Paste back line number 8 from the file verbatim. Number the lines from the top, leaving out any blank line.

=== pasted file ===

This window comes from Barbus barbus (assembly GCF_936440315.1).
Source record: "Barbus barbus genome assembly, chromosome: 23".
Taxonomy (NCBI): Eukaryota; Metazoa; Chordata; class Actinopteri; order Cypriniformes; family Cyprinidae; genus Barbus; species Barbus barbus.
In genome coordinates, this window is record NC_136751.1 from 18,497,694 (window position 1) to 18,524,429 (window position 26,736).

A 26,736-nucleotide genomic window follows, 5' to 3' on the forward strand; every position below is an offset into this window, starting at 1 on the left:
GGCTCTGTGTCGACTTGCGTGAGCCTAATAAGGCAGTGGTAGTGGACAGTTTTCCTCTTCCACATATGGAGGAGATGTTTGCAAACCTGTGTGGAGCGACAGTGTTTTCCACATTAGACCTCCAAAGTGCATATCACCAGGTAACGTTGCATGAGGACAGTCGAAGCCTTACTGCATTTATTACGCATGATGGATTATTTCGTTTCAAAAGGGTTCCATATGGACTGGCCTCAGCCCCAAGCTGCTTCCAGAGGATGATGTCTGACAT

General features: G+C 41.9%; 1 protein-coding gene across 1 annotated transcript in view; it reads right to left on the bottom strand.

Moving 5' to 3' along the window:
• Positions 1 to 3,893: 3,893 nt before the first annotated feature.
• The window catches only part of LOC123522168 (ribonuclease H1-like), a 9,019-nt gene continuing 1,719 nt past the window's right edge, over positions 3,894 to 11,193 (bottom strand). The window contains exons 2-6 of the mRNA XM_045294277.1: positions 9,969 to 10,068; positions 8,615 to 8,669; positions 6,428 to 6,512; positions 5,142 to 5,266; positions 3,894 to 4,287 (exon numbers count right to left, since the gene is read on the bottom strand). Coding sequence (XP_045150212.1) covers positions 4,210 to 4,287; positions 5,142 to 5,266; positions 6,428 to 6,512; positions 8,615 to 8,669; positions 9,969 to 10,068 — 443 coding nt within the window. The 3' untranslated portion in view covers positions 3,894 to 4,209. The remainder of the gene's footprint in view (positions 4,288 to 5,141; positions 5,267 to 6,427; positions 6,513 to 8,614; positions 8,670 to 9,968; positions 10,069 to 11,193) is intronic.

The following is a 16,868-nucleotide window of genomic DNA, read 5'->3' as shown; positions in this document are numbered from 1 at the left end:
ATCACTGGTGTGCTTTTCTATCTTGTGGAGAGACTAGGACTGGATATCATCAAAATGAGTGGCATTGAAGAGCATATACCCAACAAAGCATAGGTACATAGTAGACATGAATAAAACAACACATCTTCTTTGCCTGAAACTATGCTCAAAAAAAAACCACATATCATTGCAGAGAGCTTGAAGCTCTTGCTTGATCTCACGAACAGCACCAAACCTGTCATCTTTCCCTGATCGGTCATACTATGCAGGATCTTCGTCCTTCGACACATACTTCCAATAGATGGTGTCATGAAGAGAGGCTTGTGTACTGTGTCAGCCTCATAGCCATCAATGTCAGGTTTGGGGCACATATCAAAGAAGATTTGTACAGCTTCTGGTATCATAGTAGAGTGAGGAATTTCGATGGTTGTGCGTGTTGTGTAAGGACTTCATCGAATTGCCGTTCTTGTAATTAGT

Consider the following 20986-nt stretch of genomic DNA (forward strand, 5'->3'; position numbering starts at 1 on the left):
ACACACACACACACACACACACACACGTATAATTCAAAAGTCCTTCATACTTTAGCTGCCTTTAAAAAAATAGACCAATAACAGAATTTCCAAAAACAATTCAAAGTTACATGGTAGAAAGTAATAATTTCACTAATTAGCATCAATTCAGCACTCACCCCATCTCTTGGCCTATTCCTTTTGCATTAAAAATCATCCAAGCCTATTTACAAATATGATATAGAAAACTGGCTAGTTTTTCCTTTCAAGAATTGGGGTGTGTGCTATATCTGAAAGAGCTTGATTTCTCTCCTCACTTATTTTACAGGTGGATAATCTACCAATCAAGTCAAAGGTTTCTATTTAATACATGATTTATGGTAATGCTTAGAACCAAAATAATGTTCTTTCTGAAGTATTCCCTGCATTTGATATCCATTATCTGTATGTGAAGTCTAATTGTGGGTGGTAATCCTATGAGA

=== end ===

Moving 5' to 3' along the window: